Masud Khan, chairman of Unilever Consumer Care Ltd, said in Bangladesh, higher inflation has been caused by mainly two factors: cost-push and monetary expansion.
"Can the cost-push factor be addressed by higher interest rates or will the situation deteriorate?"
He said the food inflation has been caused by the dollar appreciation of imported items. For local items, the higher prices of diesel, transportation and higher wages have led to a cost push.
Also, the lower production due to inclement weather, artificial scarcity, and disruptions in the supply chain have contributed to the price increase, he said.
He said that already the investment climate is gloomy with hardly any funds coming from local and external investors.
"The increased interest cost will aggravate the situation which could dampen future economic growth."
Khan said the spike in interest may be a death knell for the struggling but promising SME sector. "The SME sector needs to thrive in order to ensure sustainable growth."
Mohammad Muslim Chowdhury, a former comptroller and auditor general, said the monetary policy is just an instrument and it would not alone help the economy.
He thinks focusing only on fighting inflation by keeping GDP growth stagnant is not a wise policy measure.
TIM Nurul Kabir, executive director of the Foreign Investors' Chamber of Commerce & Industry, said the government should formulate strategies to attract substantial amounts of FDIs to ease the current shortage of forex.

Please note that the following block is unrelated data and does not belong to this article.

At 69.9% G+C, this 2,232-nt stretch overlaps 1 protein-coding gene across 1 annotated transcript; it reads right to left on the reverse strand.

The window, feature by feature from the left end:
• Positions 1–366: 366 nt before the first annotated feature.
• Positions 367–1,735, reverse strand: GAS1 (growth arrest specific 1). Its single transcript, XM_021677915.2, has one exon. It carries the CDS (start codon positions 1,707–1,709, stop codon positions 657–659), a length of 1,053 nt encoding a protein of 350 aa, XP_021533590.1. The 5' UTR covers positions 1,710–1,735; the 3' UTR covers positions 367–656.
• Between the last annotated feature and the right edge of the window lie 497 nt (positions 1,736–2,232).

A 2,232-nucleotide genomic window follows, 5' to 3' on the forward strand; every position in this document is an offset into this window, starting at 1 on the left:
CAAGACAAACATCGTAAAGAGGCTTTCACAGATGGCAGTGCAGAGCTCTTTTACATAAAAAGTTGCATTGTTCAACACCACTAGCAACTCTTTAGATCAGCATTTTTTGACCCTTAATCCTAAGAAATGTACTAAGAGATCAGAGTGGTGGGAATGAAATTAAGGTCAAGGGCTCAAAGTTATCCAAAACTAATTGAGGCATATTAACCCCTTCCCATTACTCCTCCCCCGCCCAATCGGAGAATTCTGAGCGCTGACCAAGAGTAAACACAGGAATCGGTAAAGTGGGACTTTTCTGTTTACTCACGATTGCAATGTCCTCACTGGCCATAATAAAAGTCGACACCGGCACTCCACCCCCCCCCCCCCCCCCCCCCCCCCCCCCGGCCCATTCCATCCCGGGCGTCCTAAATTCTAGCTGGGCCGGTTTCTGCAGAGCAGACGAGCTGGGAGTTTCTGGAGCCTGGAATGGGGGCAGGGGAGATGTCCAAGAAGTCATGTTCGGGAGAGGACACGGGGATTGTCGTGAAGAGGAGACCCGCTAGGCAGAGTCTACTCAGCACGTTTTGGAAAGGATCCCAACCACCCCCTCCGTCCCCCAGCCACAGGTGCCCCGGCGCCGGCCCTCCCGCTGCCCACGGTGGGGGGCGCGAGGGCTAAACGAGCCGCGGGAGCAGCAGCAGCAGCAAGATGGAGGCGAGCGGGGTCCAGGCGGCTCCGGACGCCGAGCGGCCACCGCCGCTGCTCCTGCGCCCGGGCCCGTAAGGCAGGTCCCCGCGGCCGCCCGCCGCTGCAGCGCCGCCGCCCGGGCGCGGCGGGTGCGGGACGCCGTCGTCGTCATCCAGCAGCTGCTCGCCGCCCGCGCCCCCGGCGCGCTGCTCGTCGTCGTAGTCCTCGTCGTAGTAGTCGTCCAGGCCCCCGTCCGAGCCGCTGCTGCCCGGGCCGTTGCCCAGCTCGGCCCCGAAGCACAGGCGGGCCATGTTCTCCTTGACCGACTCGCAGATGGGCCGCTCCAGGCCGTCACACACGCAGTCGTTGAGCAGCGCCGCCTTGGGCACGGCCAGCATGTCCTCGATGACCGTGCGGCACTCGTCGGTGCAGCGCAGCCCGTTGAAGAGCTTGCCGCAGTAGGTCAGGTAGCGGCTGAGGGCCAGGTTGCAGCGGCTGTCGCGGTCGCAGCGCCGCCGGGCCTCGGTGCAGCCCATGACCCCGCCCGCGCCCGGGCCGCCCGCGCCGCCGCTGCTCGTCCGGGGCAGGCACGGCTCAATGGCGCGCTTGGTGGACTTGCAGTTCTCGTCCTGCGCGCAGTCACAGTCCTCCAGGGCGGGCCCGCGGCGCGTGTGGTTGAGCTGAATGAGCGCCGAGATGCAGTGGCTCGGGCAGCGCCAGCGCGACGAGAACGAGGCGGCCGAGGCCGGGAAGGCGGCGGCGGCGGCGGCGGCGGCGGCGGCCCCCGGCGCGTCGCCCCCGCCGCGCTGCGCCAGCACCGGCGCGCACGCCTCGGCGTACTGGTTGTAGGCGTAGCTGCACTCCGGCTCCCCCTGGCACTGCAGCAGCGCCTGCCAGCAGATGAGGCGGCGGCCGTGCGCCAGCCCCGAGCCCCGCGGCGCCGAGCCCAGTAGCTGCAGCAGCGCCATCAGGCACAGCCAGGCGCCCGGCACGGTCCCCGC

"The drastic depreciation of the domestic currency against the US dollar has created a severe deficit in business confidence among foreign investors who find repatriating dividends and profits difficult due to the liquidity problem in the foreign exchange market."
Mohammad Ali Khokon, president of the Bangladesh Textile Mills Association, said the volatile exchange rate, nearly 40 percent rise in the prices of capital machinery, and increasing bank interest rate have discouraged new investments in the primary textile sector.
"As a result, the export of some goods like home textiles is going down."
For instance, the export of home textiles declined to $600 million last fiscal year from a record $1.6 billion.
He said although the official rate of the US dollar quoted during the opening of letters of credit is Tk 110, importers are buying the currency from banks at Tk 123 per dollar.
The BTMA chief termed the willful non-performing loans as plundered loans.